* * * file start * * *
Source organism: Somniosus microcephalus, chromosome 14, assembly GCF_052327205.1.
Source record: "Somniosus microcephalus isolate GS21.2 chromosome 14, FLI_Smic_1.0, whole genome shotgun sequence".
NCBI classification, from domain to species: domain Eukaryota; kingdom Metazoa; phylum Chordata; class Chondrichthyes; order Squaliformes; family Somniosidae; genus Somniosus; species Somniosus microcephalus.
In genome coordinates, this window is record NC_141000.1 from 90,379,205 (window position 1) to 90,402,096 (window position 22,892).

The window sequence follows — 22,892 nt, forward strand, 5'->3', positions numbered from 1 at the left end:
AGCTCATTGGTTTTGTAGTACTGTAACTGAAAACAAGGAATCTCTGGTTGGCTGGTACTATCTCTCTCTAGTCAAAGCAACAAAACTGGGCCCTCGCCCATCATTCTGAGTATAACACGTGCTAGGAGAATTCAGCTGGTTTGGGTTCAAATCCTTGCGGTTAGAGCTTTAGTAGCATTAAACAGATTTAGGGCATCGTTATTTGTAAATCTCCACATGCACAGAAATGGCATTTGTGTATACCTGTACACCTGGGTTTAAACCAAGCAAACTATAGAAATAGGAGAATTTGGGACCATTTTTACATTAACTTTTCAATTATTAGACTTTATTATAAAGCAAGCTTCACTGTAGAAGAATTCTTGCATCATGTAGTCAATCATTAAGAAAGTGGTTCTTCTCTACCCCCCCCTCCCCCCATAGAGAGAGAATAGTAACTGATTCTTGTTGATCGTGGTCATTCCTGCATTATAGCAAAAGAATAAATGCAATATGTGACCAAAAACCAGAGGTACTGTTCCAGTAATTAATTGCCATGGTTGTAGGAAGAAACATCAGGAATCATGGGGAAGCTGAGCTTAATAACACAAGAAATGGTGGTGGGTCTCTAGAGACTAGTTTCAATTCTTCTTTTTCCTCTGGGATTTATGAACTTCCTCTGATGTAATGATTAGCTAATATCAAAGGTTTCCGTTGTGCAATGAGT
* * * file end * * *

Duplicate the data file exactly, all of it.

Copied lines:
Source organism: Somniosus microcephalus, chromosome 14, assembly GCF_052327205.1.
Source record: "Somniosus microcephalus isolate GS21.2 chromosome 14, FLI_Smic_1.0, whole genome shotgun sequence".
NCBI classification, from domain to species: domain Eukaryota; kingdom Metazoa; phylum Chordata; class Chondrichthyes; order Squaliformes; family Somniosidae; genus Somniosus; species Somniosus microcephalus.
In genome coordinates, this window is record NC_141000.1 from 90,379,205 (window position 1) to 90,402,096 (window position 22,892).

The window sequence follows — 22,892 nt, forward strand, 5'->3', positions numbered from 1 at the left end:
AGCTCATTGGTTTTGTAGTACTGTAACTGAAAACAAGGAATCTCTGGTTGGCTGGTACTATCTCTCTCTAGTCAAAGCAACAAAACTGGGCCCTCGCCCATCATTCTGAGTATAACACGTGCTAGGAGAATTCAGCTGGTTTGGGTTCAAATCCTTGCGGTTAGAGCTTTAGTAGCATTAAACAGATTTAGGGCATCGTTATTTGTAAATCTCCACATGCACAGAAATGGCATTTGTGTATACCTGTACACCTGGGTTTAAACCAAGCAAACTATAGAAATAGGAGAATTTGGGACCATTTTTACATTAACTTTTCAATTATTAGACTTTATTATAAAGCAAGCTTCACTGTAGAAGAATTCTTGCATCATGTAGTCAATCATTAAGAAAGTGGTTCTTCTCTACCCCCCCCTCCCCCCATAGAGAGAGAATAGTAACTGATTCTTGTTGATCGTGGTCATTCCTGCATTATAGCAAAAGAATAAATGCAATATGTGACCAAAAACCAGAGGTACTGTTCCAGTAATTAATTGCCATGGTTGTAGGAAGAAACATCAGGAATCATGGGGAAGCTGAGCTTAATAACACAAGAAATGGTGGTGGGTCTCTAGAGACTAGTTTCAATTCTTCTTTTTCCTCTGGGATTTATGAACTTCCTCTGATGTAATGATTAGCTAATATCAAAGGTTTCCGTTGTGCAATGAGT